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Type 1s - just a question

Discussion in 'Type 1 Diabetes' started by Resurgam, Dec 6, 2016.

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  1. Resurgam

    Resurgam Type 2 (in remission!) · Expert

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    It might very well be so not my business to comment here - but I am very puzzled by how type I is managed.
    It seems that the concept is to eat 'normal' amounts of carbs and try to imitate a 'normal' response to it by injections of insulin at what is hoped are the right times.
    It doesn't seem logical - I am raising one eyebrow here.
    Is there some reason not to eat a mainly protein and fat diet - like the esquimo people did - those processes are not impaired by diabetes.
    I ate low carb for decades before being diagnosed, and lived very easily and well. I am back on it now, with plummeting BG levels.
    Why not have a breakfast with minimal carbs?
     
  2. azure

    azure Type 1 · Expert

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    If you're interested, you could read Think Like A Pancreas.

    Although control of carbs is helpful - that is, not eating an excessive amount, especially in one go, the management of Type 1 is very different compared to Type 2. Type 1s usually have no or very little insulin due to the destruction of their beta cells by their immune system. So even if a Type 1 only ate fat (just to,use a silly example) they'd still need insulin and would die without it.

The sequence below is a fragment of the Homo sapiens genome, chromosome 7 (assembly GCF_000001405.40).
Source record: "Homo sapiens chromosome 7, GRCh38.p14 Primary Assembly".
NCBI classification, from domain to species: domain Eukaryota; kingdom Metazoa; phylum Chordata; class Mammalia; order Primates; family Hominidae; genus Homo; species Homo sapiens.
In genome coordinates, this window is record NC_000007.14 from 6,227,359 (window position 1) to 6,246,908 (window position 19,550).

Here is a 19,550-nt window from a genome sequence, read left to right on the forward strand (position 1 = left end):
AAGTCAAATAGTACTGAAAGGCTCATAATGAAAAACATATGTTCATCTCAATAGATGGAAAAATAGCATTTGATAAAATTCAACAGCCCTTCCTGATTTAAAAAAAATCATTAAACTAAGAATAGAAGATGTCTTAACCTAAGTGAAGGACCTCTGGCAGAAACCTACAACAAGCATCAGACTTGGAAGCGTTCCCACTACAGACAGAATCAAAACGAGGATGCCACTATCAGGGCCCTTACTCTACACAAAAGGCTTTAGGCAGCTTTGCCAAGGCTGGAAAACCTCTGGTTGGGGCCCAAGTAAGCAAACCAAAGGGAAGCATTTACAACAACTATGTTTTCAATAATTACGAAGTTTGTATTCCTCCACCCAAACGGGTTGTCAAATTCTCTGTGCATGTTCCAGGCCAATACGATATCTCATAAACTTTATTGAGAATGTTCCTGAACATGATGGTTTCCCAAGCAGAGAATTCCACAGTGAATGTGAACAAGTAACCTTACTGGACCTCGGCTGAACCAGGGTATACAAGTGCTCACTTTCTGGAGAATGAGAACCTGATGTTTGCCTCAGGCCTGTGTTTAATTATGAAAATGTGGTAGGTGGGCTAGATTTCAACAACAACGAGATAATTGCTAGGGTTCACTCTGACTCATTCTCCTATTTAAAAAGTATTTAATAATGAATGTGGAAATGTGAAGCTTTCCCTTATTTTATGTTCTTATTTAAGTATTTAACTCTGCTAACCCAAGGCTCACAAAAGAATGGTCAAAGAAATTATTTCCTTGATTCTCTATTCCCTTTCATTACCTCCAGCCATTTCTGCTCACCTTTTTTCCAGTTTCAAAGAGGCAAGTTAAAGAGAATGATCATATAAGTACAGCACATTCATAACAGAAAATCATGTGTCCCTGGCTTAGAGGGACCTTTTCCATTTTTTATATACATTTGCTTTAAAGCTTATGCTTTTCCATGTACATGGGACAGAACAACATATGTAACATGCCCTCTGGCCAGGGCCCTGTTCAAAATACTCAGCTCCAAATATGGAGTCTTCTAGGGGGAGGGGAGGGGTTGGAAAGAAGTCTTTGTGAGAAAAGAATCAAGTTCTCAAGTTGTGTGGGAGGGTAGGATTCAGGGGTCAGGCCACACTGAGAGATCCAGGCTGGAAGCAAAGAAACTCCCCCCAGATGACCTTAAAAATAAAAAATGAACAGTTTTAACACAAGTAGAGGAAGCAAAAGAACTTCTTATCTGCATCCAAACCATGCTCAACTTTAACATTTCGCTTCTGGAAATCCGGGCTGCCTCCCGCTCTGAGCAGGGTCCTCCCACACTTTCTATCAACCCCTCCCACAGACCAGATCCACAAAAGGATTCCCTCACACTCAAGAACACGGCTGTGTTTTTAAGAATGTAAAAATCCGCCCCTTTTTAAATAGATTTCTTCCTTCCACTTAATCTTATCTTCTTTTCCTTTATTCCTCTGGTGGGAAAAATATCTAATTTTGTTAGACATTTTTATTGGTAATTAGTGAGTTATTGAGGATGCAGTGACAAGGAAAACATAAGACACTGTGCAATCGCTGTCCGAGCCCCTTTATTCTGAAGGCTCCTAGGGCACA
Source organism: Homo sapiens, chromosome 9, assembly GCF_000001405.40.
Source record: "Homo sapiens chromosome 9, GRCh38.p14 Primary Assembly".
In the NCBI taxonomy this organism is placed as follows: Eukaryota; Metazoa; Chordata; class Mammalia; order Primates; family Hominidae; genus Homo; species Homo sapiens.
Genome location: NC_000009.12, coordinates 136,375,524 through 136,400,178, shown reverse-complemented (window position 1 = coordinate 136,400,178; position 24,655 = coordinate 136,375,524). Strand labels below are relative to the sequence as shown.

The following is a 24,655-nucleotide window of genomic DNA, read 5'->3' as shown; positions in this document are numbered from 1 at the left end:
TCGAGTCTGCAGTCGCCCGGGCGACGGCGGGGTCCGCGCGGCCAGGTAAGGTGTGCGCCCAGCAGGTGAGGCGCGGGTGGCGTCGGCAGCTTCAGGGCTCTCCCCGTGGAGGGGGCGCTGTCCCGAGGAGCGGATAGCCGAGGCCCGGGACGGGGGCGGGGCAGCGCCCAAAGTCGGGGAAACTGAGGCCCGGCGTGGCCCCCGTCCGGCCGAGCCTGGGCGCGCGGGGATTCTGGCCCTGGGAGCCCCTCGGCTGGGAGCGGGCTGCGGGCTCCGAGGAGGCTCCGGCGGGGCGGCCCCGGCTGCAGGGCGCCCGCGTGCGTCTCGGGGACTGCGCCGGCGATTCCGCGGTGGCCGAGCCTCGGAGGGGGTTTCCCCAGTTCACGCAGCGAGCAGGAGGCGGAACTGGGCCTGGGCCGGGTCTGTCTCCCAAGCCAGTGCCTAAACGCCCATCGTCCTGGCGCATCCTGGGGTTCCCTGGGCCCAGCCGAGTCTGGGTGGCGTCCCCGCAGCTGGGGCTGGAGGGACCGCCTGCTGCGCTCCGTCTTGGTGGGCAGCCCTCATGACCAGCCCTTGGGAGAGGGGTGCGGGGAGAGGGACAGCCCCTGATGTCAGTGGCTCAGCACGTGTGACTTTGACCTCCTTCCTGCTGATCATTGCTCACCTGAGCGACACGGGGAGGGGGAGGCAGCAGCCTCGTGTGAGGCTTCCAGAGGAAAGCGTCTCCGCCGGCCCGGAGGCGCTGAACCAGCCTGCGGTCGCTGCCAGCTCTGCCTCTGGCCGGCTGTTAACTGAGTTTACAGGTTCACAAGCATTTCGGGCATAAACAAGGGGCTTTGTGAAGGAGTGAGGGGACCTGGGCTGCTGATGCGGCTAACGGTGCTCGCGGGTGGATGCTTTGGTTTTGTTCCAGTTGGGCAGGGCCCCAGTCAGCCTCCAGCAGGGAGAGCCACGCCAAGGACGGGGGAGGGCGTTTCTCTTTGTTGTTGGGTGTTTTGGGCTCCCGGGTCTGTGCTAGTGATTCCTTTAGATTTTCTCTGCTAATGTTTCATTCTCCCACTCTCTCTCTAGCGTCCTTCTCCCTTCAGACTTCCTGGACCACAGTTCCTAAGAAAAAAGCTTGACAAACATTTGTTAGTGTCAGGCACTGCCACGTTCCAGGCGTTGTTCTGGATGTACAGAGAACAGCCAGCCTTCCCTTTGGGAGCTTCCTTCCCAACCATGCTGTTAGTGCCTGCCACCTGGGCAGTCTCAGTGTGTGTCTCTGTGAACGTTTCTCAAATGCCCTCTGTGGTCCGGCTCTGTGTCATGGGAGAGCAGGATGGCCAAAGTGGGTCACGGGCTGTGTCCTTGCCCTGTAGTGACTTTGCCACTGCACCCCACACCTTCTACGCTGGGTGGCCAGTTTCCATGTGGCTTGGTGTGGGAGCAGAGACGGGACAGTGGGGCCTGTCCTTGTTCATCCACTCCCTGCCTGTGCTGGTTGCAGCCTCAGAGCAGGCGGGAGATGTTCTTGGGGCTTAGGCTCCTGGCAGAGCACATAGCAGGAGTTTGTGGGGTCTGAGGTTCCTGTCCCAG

LCHF is not a magic bullet for Type 1 and can, moreover, cause complications due to delayed blood sugar rises and physiological insulin resistance.

    Type 1 is a very different beast :)
     
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  3. rockape37

    rockape37 Type 1 · Well-Known Member

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    The idea is to take insulin for the carbohydrates in your meal and inject just before you eat your meal. Nothing wrong in eating a lot of carbs or small amounts. Some people's BG can react quite differently to anothers with certain carbs, such as rice, pasta, breads etc. I personally eat what carbs i like but ensure that i have the correct amount of insulin to take care of it.

    I've just enjoyed 2 lovely mince pies for 72 grams of carbs and covered that with 13.3 units of insulin.

    Regards

    Martin
    Edited for my usual spelling mistakes.
     
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    #3 rockape37, Dec 6, 2016 at 3:40 PM